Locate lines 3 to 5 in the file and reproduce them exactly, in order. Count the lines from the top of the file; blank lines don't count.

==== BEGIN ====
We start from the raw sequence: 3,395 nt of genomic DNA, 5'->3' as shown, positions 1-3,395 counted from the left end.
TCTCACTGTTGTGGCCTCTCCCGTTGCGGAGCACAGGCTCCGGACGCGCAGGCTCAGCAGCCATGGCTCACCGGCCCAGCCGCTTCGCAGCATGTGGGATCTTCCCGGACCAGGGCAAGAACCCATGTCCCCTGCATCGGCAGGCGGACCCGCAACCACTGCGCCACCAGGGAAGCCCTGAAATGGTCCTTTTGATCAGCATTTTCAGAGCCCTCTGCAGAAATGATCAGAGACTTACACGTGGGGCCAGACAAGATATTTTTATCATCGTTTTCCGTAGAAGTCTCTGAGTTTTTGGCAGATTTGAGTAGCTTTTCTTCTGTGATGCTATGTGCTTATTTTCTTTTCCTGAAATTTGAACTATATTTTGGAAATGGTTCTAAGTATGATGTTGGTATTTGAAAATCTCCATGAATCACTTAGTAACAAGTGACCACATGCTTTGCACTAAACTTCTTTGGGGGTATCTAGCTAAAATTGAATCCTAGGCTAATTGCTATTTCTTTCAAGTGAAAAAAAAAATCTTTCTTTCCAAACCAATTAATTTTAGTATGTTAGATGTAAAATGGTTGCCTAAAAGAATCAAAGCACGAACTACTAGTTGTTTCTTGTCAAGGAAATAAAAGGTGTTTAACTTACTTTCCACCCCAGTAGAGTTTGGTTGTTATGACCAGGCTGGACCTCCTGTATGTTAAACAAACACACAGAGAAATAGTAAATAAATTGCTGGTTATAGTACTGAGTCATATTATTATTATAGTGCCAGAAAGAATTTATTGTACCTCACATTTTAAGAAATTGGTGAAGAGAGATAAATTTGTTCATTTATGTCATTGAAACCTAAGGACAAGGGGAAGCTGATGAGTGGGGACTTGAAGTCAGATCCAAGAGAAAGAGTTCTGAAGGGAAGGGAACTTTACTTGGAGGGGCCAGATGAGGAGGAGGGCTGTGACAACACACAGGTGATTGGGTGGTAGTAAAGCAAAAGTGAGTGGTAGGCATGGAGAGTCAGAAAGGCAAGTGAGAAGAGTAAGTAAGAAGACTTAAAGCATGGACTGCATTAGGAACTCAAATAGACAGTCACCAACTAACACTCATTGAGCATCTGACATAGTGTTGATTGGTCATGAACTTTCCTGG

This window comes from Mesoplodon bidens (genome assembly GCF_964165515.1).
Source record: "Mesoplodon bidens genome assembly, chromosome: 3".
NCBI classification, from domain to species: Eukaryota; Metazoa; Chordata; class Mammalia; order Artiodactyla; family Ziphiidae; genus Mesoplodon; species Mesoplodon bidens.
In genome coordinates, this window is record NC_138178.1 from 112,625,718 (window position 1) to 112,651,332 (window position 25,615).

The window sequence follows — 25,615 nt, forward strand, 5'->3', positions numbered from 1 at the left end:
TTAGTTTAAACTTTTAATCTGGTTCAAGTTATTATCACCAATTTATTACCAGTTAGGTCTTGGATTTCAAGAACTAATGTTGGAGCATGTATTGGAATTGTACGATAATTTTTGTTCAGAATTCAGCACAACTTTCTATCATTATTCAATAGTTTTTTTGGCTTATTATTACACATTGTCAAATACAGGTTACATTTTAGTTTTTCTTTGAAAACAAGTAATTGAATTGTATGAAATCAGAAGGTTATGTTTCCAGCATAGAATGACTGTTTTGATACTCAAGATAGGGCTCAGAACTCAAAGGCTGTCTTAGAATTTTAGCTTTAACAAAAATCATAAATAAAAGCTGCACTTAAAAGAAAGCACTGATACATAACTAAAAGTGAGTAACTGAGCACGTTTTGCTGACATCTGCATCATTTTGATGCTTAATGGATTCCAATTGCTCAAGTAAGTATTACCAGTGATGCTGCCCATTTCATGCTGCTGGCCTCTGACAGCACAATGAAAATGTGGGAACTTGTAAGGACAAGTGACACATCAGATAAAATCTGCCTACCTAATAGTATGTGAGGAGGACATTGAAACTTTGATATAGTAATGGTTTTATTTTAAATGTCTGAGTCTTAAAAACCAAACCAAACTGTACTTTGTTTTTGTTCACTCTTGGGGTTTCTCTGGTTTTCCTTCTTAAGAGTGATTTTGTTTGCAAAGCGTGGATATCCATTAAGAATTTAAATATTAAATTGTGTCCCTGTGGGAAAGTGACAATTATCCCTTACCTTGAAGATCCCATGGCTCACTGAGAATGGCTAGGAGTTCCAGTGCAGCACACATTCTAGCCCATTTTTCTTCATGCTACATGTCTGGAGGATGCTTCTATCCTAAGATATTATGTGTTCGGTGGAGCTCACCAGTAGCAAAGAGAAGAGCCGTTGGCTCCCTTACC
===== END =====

This window comes from Mesoplodon bidens (genome assembly GCF_964165515.1).
Source record: "Mesoplodon bidens genome assembly, chromosome: 3".
NCBI classification, from domain to species: Eukaryota; Metazoa; Chordata; class Mammalia; order Artiodactyla; family Ziphiidae; genus Mesoplodon; species Mesoplodon bidens.